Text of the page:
CAPE GIRARDEAU, Mo. — A lesbian couple in southeastern Missouri is recovering from an alleged attack by three neighborhood youths in what the couple claims is hate crime motivated by the sibling’s discrimination of their sexual orientation.
Jeana Terry and Lisa Lange of Cape Girardeau, Mo., said they were attacked on July 24, by three children who live in a house down the street from them, reported the Southeastern Missourian.
The suspects — two girls, ages 16 and 13, and their 11-year-old brother — were taken into custody in the Mississippi County Regional Juvenile Detention Center, and charged with assault and burglary.
Terry said she was resting in her living room with Lange when the incident began.
The couple say the teen began shouting slurs at them, as had happened on several other occasions, and they responded by telling her to get off their property. There have been other times in the past several months, the couple said, that they have told the children’s parents that they were concerned with anti-gay slurs coming from the children. But no physical threats had happened until now.
The couple say the 16-year-old girl brought her younger brother onto the couple’s porch and pulled Terry outside when she opened the door, then began hitting her. The fight was then joined, Terry said, by the 13-year-old sister and two friends, who neighbors say were summoned by the oldest girl by phone just before the commotion began. Neighbors said the two friends were able to get away before police arrived. They are not in custody.
Terry showed bruises on her arms from where she said the 16-year-old “grabbed me and swung me around,” resulting in Terry falling to the ground.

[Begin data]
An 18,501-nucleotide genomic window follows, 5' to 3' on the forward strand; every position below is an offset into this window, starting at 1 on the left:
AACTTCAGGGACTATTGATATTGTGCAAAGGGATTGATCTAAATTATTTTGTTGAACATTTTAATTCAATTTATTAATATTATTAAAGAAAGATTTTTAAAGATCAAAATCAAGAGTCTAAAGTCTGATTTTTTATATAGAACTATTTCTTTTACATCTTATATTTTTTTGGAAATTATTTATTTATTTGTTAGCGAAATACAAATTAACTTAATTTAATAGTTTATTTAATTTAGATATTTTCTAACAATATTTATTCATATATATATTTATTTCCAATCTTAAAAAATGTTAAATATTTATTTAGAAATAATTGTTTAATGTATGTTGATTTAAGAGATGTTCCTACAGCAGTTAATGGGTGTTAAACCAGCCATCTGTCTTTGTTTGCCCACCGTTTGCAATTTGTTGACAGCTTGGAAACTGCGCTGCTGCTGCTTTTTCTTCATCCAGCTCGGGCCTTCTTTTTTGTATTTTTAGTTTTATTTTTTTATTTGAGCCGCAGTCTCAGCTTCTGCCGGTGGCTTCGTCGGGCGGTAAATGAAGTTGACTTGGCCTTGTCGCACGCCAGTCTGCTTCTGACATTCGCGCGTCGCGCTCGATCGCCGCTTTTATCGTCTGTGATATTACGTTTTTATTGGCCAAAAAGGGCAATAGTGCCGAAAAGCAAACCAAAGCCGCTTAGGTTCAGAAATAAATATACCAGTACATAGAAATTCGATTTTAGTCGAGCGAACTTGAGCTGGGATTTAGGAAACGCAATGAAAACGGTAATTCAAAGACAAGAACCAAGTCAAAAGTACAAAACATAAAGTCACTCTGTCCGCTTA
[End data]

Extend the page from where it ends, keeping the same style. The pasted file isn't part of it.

“Once I was down, it was pure chaos,” Terry said, as she described how she felt as she said she was repeatedly hit and kicked.
Cape Girardeau police spokesman Darin Hickey wouldn’t comment on the specific location where police made contact with the children in response to the call, but did say “they made contact with three juveniles in the area.”
The children’s mother, Nancy Harris, tells a conflicting account of the incident, and said it was the couple who came outside and began arguing with the children.
“Even before this happened they would nitpick at the kids,” Harris said. “Before this there was some arguments and the neighbors would try to provoke them to hit them.”
Missouri statutes define a hate crime as “a criminal offense committed against persons, property or society which is motivated, in whole or in part, by offender’s bias against a race, religion, disability, sexual orientation or ethnicity/national origin.”
Some misdemeanor offenses, assault included, can be can be raised to a felony under the state statutes. Additionally, the federal government amended the Hate Crime Statistics Act in 2009 to mandate that any crimes that are committed by or against juveniles based on a bias motivation must also be reported as a hate crime.
Andrew Shaughnessy, a spokesman for PROMO, a statewide LGBT advocacy organization, said that as more people throughout the state are coming out and becoming comfortable with who they are, there is a growing need for education about what it means to be LGBT.
The Cape Girardeau incident – if it is determined a hate crime – is a “breakdown in understanding,” Shaughnessy said.
“I think one thing to be said is that LGBT are everywhere,” he said. “They are our neighbors, our friends, our family, and we need to have a greater focus on what that means and how we can all live together.”
Lange said she is worried someone will attempt to make the issue about race — she and Terry are white, the children are black — but she and her partner’s desire to see justice served is not about that, she said.
“It’s about the fact that we are two women who live together and happen to love each other,” she said. “That’s it.”